“A long time ago, it is said, a monster came here.”
Kinetic and thoughtful and fantastically well made from start to finish, Prey might just be the most unexpectedly great film I see in 2022. There’s nary a false note throughout, and it uses its simple story to explore bigger themes like colonialism and patriarchy, all while engaging viewers with nail-biting action sequences and some of the most inventive stunt choreography of the modern era. Not since the 1987 original Predator have we seen this franchise work as well as it does here, and I’m guessing it’s because Prey feels like such a singular endeavor. I only wish that I could have seen it on the big screen, hushed with dread and exploding in celebration in a packed theater. It’s such a visceral picture. You can’t help but be totally and utterly in it. I loved every second.
The year is 1719, nestled on and around the hills and the woods and the rivers of the Northern Great Plains. We see Naru (Amber Midthunder in a truly star making performance) trying to join the hunt when she’s told to stay back. Her older brother Taabe (Dakota Beavers, stoic and great here in his acting debut) fills the role as a masculine leader for the Comanche tribe, but while he tries to hold Naru back as a gatherer and healer instead of a hunter, he also sees her potential. She can track well, is resourceful, and sees the little details that everyone else misses. They’re looking for a mountain lion. But she’s seen that a more imminent and deadly threat is out there, hunting and preying. Naru knows her people are in danger. She goes on the offensive towards the unknown.
Gorgeous establishing shots by cinematographer Jeff Cutter immediately settle us into this sprawling landscape, and the propulsive score from Sarah Schachner manages to speak volumes when silence is the best way to stay alive, deftly blending advanced electronic elements with those that are more primal and inherent to the Comanche ululating. More than anything though, the direction and vision from Dan Trachtenberg is something to behold and admire. He’s a filmmaker who knows how to build tension through action, through inaction, and he’s able to play you like a pianist’s fingers sliding along the keys, gliding up and down and around the entire environment. He’s so obviously in control of the entire endeavor. It’s the best survival film I’ve seen since A Quiet Place Part II, and that’s saying something.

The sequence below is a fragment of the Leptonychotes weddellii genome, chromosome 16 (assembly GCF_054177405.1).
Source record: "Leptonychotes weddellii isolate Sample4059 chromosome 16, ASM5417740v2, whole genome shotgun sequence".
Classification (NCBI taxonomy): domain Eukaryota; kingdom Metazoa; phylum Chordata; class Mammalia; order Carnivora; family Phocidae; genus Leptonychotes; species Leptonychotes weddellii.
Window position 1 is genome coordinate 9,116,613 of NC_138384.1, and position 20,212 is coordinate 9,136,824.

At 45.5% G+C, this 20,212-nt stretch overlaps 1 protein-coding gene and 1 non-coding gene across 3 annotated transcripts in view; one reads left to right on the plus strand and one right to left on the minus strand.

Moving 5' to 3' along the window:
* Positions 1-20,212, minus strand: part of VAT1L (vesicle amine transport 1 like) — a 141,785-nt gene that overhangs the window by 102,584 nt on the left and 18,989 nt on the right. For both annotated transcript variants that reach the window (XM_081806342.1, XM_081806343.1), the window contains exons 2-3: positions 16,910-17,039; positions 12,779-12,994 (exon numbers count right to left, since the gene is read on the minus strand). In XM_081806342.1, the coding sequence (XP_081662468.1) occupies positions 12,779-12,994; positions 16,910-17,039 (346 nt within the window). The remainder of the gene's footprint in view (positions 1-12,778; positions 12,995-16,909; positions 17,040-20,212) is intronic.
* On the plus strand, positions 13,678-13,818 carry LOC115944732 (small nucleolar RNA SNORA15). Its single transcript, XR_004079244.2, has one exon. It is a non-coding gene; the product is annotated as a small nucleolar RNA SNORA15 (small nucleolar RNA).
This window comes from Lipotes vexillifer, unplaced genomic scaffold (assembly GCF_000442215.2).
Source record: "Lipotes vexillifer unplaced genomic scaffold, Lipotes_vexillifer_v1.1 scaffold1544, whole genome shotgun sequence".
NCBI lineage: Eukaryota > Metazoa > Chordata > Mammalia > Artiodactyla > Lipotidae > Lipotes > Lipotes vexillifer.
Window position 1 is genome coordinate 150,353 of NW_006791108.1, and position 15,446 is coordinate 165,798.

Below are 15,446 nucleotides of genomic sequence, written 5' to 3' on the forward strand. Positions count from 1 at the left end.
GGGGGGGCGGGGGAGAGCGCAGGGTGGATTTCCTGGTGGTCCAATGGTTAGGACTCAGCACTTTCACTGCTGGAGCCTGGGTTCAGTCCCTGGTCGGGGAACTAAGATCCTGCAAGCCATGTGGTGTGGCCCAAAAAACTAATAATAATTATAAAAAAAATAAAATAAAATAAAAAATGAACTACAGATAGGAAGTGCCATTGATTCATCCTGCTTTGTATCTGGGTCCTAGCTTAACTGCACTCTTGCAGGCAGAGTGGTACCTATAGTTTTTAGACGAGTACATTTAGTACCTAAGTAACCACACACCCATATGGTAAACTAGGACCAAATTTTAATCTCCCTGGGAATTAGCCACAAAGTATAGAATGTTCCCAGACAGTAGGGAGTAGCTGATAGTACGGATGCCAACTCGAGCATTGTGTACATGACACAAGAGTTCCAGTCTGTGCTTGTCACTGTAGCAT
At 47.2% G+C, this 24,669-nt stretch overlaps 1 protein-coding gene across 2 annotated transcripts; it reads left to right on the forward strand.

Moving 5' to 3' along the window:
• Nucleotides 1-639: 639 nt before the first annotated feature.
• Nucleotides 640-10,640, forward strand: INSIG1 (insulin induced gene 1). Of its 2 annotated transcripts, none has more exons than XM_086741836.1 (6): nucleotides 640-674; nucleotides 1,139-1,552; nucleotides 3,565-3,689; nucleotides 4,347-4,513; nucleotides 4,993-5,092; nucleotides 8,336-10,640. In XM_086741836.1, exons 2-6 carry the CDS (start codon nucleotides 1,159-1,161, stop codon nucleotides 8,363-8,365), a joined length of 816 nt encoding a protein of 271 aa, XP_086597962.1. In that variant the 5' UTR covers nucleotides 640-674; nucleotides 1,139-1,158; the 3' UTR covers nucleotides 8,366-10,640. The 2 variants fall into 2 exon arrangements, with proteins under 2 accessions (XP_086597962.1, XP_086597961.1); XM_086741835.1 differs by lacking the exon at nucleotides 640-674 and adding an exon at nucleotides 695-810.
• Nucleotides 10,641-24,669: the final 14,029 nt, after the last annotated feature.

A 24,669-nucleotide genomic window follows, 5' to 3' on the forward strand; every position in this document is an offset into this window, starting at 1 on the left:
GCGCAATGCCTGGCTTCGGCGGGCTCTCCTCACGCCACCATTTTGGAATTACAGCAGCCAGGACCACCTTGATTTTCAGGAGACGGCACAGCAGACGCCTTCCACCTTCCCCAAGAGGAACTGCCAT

With its subtle and sublime use of CGI, as well as it’s knack for visual storytelling, Prey evolves from something primal into a deeply metaphorical film about your deepest and most invisible fears becoming tangible. It’s about resourcefulness, resiliency, and confidently facing those fears head on with an axe in hand and a confident attitude. Prey is simply gripping from start to finish. I’m just as surprised as the next person to call it one of the best films of the year, but then again I’d be lying if I said otherwise. I can’t imagine it being any better, mostly because it’s damn near perfect.
“If it bleeds, we can kill it.”
Rating: 4.5 out of 5